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At No Cost

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What it takes to host an unsanctioned trail race

Illustration by Meg Bisharat

A chunk of discontents look at today’s race fees with disgust. $25 for a 5K? A $300 marathon? I get it: insurance, course markings and, for all that’s holy, GU. But the spirit of racing has been thrust to the margin, pricing folks like me away. Now what? Do what I did: host your own.

I had two days.

Friday the 13th, I scrambled. I wondered if I should use Pearl Izumi’s site for my race because they harbor the same spirit: “Running. What was once a bona fide sport now more closely resembles a corporate-sponsored exercise class.”

Pearl Izumi’s Cassie King said, “At Pearl, we’re big supporters of real runners and racing. With the growth of 5Ks and Turkey Trots a lot of people are frustrated. Some people want to avoid race fees and get back to what racing is about and that’s racing.”

Even hopped aboard. Using their GPS-driven training tracking software, you post times to leader boards thus enabling users to “race.” They largely accommodate cyclists, but have since recruited runners.

While both apps look inviting, I chose to do it alone, much like Neal Beidleman did in 1984 when he started the Basic Boulder Mountain Marathon in Boulder, Colorado. It didn’t take long before a couple dozen runners blew up to a couple hundred.

“I wanted to get out of bed, start at my front door and end at my front door,” Beidleman said of his idea to start the race.

This rebellion embeds itself into the fabric of the trails. “Fact is, trail running is an extension of free will,” said Beidleman. “It’s anti-establishment, you and the trail. The nature of unsanctioned racing is in line with the spirit of trail running.”

I live near a gnarly trail network in Saratoga Springs, New York. The rocks and roots would challenge Lolo Jones.

I leaned on the runners I knew from the local specialty running shops. I texted, I called and I created a Facebook event. I received a “Mmmaybe,” which meant no, and then Ken Little replied. … Ken looks like Michelangelo’s David in split shorts and hungers for competition (he once challenged me to see how fast we could screw spikes into a pair of Nike Victories).

I contacted Alex Paley, a string bean who wins road races all over the Capital Region. He shared the race on Facebook.

I messaged Renee Tolan, a zipster who promised to bring company.

In 24 hours, nine committed. Now to map a course.

I walked the trails and GPSed 2.9 miles. I hoped the turns would be obvious and that my runners would get to run an honest race. But the course turned back on itself and if not marked well enough, they’d miss a turn. The uphills pushed back and the downhills grinded you to a nub. The strawberry flies were more bloodthirsty than Dracula. Perfect.

That night I went to bed with eyes wide. Would they show? Would they have fun? Would they get lost? I barely slept.

So, at 5 a.m., three hours before the “gun,” I crafted signs and tacked them up, the last at a confusing crossroad they would encounter twice. I’d have to tell them to ignore the sign the first time, to turn left instead of right.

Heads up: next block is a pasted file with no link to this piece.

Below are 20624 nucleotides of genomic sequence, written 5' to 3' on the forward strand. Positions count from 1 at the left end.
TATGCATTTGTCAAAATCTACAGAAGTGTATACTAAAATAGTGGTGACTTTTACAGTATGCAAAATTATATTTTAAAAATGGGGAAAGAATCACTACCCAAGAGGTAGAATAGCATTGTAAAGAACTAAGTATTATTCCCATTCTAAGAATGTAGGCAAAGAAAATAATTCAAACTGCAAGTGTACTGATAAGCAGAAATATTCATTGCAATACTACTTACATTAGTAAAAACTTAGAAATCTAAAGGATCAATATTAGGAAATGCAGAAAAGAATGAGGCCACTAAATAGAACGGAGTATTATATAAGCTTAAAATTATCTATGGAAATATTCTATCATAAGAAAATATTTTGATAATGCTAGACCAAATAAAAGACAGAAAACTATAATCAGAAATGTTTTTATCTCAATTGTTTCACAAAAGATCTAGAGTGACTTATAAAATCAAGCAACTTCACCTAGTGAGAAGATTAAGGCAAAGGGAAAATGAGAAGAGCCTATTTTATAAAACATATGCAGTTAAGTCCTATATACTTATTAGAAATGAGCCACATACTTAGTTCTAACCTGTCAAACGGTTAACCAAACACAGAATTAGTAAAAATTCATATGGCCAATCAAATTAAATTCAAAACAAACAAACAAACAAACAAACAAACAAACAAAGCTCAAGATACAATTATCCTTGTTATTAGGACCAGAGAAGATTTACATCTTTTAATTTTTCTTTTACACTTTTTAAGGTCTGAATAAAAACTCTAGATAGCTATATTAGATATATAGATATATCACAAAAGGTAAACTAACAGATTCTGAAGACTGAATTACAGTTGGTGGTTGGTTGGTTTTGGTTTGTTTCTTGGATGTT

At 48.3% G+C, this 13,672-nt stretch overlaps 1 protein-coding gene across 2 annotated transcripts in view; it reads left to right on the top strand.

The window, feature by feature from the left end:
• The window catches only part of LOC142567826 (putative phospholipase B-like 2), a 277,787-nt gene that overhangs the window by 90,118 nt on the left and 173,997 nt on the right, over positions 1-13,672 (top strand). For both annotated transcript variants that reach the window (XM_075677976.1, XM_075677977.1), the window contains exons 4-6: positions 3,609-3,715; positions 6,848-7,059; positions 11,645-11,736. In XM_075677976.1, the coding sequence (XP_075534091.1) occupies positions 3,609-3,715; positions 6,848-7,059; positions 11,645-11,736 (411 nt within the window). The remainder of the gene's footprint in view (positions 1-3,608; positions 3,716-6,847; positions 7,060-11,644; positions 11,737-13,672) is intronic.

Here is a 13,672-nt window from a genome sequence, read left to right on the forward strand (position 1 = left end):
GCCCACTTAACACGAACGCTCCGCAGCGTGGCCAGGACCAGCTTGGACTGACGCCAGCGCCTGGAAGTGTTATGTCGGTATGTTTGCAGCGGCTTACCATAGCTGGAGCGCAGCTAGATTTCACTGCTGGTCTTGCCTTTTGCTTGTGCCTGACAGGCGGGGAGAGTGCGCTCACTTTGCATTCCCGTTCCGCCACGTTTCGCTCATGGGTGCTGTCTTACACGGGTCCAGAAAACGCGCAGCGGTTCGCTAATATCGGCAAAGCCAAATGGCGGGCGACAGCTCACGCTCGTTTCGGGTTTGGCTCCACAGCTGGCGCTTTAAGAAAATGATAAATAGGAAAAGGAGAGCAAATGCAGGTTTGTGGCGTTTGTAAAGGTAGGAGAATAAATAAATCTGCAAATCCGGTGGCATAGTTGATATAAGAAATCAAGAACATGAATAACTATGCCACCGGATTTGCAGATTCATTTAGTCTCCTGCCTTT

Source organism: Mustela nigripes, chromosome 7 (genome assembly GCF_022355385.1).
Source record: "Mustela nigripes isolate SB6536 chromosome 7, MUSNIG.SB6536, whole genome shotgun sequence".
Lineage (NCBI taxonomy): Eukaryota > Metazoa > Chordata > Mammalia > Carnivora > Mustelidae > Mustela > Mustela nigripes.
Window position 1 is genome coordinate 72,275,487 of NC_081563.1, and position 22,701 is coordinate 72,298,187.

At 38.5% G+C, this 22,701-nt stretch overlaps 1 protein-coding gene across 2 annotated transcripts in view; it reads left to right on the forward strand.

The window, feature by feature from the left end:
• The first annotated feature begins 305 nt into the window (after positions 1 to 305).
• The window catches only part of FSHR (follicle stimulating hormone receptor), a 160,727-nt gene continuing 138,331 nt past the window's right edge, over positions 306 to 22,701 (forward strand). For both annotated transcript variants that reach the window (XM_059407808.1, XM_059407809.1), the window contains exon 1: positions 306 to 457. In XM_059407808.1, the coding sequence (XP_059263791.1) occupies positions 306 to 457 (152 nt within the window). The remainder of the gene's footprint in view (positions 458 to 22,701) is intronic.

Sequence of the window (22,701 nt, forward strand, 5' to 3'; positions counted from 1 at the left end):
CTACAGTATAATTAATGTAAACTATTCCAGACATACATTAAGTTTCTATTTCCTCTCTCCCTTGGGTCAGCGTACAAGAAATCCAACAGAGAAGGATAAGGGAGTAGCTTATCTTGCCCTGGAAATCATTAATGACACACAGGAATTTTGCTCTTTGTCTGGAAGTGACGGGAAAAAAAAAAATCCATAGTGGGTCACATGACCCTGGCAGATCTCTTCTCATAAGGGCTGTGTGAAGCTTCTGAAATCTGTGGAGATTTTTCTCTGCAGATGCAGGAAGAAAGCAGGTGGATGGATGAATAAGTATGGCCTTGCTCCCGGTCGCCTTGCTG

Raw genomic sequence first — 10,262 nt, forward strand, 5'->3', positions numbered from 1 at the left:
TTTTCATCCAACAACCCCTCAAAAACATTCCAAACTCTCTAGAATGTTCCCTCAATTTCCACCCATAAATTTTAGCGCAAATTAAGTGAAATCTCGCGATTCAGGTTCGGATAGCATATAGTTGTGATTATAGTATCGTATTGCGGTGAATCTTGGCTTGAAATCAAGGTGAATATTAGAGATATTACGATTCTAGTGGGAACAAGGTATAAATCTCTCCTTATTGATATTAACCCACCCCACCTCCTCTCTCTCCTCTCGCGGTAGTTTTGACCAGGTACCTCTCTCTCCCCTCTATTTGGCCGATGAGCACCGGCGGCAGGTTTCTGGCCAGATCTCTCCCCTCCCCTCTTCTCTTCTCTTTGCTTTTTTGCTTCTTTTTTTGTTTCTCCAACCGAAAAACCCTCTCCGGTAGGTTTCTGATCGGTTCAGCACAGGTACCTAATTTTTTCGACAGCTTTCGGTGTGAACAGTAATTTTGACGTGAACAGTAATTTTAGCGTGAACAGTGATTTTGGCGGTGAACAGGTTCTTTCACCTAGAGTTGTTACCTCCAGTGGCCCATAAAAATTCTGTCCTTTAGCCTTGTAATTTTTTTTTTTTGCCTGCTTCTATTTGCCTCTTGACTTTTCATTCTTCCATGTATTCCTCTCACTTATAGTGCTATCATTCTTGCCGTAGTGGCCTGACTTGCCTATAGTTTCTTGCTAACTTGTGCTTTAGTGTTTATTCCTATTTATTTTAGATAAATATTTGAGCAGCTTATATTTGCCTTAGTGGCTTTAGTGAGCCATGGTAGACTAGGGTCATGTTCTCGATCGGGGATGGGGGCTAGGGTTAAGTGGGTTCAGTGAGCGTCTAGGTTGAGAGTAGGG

Eleven showed. Ken, Alex, Renee, David Jones, AJ Allen, Jonah Allard, Jon Stillman, Lisa Soeller and her son Gary, Edward Cody and Jillian King.

They gathered around me, I showed them the map of the course and explained the confusing fork.

“You guys ready?” I asked, as the pack lined up. “Go!”

Twenty-two feet bolted, a cacophony blitzing over root and rock.

Ken led with Alex close behind. Ken handled the descents with a fearlessness Alex lacked, yet they remained tightly packed.

I waited at the start/finish line and saw Ken and Alex coming by for the first time … from the wrong direction. They missed the turn I feared. “Serious?” Ken asked.

“Go, back, take a left where you took a right, about a quarter-mile back,” I said. They jetted. Three minutes later the rest of the pack came by for the first time … from the wrong direction.

They laughed. “The good news is everyone made the same wrong turn,” I said.

“It’s like choose your own adventure!” David said.

Soon I saw Ken from the correct trail. He muscled for the final loop. Alex trotted, 15 seconds behind Ken, bludgeoned by the trail. They had just about two-thirds of a mile left.

Then, shockingly, Alex came charging up to the finish, “Where’s Ken?”

“Haven’t seen him,” I said.

“Ken took a wrong turn. I’ll wait for him.”

Alex collapsed on the ground 10 yards shy of the finish. Two minutes later Ken charged up. “What are you doing? Ken asked.

“I didn’t finish yet,” Alex said. “You took a wrong turn. Go finish.”

Ken crossed as the victor in a time of 23:16. He ran closer to four miles instead of 2.9.

The rest of the field finished together, Renee leading the pack.

“My group ran 3.6 miles!” Renee said. “We decided to stay together. ‘Which way do you want to turn?’ It was turn by committee!”

I awarded the winners six packs. They jawed about the race, smiling. It cost them nothing. Just time. But they are runners and that’s what they do. Runners run.

“It really is about the roots and spirit of running,” Beidleman told me. “There’s something very pure about that notion, not too commercial, not too organized, not too thought about, just go out and charge it and have a good time. Then it disappears, like a wave in the ocean.”

Brendan O’Meara is the author of Six Weeks in Saratoga: How Three-Year-Old Filly Rachel Alexandra Beat the Boys and Became Horse of the Year. Follow him on Twitter @BrendanOMeara.